¶ 30 We hold that the trial court abused its discretion in admitting irrelevant evidence about the treatment that would be available to Post if he were committed as an SVP and the possibility of future release to a less restrictive alternative. This error was not harmless. We therefore affirm the judgment of the Court of Appeals and remand the case to the trial court for further proceedings. On retrial, evidence about the possibility of a recent overt act petition should be considered relevant.
¶ 31 I agree with the majority that Post is entitled to a new trial. The scope of the evidence admitted comparing the Special Commitment Center (SCC) treatment plan against Post's voluntary plan, the lack of a limiting instruction, and the improper prosecutorial argument all require this. But I disagree with the majority's categorical conclusion that any evidence of the SCC treatment plans in which Post did not participate was irrelevant.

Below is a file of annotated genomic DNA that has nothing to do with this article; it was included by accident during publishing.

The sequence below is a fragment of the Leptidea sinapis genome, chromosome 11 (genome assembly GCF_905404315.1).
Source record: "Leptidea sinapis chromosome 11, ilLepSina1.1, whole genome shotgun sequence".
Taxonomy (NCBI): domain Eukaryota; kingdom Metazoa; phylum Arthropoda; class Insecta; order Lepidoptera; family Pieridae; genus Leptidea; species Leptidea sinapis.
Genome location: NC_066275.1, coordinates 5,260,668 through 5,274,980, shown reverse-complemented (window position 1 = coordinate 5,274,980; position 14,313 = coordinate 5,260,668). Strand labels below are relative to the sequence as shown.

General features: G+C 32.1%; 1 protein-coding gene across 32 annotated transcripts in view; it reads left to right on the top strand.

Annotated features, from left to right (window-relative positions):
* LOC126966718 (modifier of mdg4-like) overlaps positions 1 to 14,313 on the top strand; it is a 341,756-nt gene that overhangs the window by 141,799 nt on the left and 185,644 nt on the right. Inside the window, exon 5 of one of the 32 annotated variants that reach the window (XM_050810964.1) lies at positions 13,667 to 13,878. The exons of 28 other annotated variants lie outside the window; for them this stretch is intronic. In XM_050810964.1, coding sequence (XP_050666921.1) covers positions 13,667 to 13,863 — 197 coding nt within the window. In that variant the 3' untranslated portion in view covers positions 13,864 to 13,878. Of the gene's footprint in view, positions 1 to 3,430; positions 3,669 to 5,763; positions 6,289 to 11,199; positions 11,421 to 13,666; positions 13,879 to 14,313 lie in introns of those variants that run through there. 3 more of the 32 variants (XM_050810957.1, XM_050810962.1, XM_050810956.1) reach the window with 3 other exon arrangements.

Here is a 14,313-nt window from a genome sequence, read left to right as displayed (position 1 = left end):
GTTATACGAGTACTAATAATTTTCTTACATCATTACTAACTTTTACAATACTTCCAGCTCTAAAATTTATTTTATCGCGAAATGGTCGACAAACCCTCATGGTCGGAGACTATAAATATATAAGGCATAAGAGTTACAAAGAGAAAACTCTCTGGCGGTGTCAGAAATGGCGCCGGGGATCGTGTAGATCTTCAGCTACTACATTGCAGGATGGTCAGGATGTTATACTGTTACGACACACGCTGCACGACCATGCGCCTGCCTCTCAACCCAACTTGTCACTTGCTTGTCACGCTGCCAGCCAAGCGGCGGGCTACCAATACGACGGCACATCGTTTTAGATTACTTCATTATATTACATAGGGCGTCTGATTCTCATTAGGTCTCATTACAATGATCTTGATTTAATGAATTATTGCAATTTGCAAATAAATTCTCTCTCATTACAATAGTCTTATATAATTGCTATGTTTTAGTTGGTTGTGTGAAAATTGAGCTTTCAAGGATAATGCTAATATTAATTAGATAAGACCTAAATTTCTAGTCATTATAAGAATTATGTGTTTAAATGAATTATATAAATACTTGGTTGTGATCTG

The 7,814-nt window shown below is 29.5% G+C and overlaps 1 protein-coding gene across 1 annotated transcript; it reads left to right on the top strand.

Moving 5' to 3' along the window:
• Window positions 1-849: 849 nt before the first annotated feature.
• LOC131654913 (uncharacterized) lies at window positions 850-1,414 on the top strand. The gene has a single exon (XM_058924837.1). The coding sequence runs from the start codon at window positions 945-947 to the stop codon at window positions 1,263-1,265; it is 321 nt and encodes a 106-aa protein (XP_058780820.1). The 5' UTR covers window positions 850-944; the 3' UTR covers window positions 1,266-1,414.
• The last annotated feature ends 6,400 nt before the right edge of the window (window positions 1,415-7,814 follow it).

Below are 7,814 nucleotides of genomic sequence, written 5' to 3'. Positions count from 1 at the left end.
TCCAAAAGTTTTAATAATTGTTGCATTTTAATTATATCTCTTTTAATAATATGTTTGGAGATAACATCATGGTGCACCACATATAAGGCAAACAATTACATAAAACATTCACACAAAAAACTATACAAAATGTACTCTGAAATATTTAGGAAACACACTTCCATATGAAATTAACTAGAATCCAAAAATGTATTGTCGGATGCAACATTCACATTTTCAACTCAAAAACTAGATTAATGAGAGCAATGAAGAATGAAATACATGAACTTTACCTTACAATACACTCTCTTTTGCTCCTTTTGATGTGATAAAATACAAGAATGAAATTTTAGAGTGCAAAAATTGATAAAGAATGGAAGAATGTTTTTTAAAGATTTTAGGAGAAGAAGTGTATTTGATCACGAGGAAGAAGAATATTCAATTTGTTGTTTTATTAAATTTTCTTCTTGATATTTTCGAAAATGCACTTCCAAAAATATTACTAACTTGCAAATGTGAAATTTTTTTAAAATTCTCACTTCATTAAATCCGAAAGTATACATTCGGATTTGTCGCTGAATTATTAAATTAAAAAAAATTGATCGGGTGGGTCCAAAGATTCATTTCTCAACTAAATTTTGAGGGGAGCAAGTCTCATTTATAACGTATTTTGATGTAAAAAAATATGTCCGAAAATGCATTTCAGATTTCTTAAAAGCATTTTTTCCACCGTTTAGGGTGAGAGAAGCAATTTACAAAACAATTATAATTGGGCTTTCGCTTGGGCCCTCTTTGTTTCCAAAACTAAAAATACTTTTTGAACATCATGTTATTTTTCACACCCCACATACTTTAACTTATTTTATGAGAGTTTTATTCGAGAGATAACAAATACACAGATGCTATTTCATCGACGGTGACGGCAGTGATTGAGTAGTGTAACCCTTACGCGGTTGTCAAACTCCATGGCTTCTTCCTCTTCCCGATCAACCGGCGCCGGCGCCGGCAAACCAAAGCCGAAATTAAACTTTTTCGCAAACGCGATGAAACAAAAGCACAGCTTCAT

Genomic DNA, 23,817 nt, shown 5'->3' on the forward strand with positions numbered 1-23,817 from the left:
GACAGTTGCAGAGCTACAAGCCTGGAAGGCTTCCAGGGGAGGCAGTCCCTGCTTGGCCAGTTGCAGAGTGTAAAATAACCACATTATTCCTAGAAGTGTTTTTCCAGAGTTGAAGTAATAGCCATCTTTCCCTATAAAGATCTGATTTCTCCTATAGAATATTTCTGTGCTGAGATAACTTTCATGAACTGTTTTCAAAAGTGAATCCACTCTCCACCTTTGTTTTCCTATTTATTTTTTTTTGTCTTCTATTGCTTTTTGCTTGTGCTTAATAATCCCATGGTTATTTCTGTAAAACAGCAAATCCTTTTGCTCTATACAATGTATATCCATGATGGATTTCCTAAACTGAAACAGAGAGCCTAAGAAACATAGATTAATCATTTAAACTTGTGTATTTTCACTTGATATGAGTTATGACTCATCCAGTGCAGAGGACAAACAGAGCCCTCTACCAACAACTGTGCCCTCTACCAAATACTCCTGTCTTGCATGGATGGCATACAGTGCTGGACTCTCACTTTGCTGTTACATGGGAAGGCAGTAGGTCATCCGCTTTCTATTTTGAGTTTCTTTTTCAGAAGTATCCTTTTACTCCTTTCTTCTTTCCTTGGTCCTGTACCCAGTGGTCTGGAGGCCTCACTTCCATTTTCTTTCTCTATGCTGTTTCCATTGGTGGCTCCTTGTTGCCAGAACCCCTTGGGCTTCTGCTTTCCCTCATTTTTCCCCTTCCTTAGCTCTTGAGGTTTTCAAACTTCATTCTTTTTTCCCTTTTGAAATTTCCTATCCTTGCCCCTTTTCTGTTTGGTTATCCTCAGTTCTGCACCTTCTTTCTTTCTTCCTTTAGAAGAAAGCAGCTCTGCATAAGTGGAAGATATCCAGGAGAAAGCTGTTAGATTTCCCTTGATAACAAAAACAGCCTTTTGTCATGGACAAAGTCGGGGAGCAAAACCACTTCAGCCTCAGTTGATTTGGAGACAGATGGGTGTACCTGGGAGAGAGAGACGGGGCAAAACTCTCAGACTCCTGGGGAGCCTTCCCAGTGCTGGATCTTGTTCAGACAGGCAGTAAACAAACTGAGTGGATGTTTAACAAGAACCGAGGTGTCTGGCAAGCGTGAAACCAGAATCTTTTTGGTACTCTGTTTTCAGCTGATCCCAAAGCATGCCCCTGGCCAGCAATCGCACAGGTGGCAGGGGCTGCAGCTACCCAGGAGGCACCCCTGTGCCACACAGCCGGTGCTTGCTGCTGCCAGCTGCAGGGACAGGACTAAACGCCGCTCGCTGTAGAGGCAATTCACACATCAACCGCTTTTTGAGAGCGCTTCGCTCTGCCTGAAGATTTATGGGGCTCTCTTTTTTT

¶ 32 The majority's reasoning follows the analysis of the Court of Appeals majority. Both misapprehend the role of treatment evidence under the statutory scheme. I agree with Judge Becker that the statute contemplates two options: community release with no conditions or confinement in a secure facility. In re Det. of Post, 145 Wash.App. 728, 761-62, 187 P.3d 803 (2008) (Becker, J., dissenting). A jury may not consider a third option: placement in a setting less restrictive than total confinement but more restrictive than unconditional release. See RCW 71.09.060(1); In re Det. of Thorell, 149 Wash.2d 724, 751-53, 72 P.3d 708 (2003). But this statutory restriction does not mean a jury cannot evaluate the two permitted options in full. Understanding what treatment the alleged sexually violent predator (SVP) needs is part of determining whether he is likely to engage in predatory acts if not confined in a secure facility, and the testimony concerning the full arc of treatment available to Post at the SCC was relevant for this purpose. Under the minimal threshold test of ER 401, it is a mistake to conclude that such evidence is never permitted.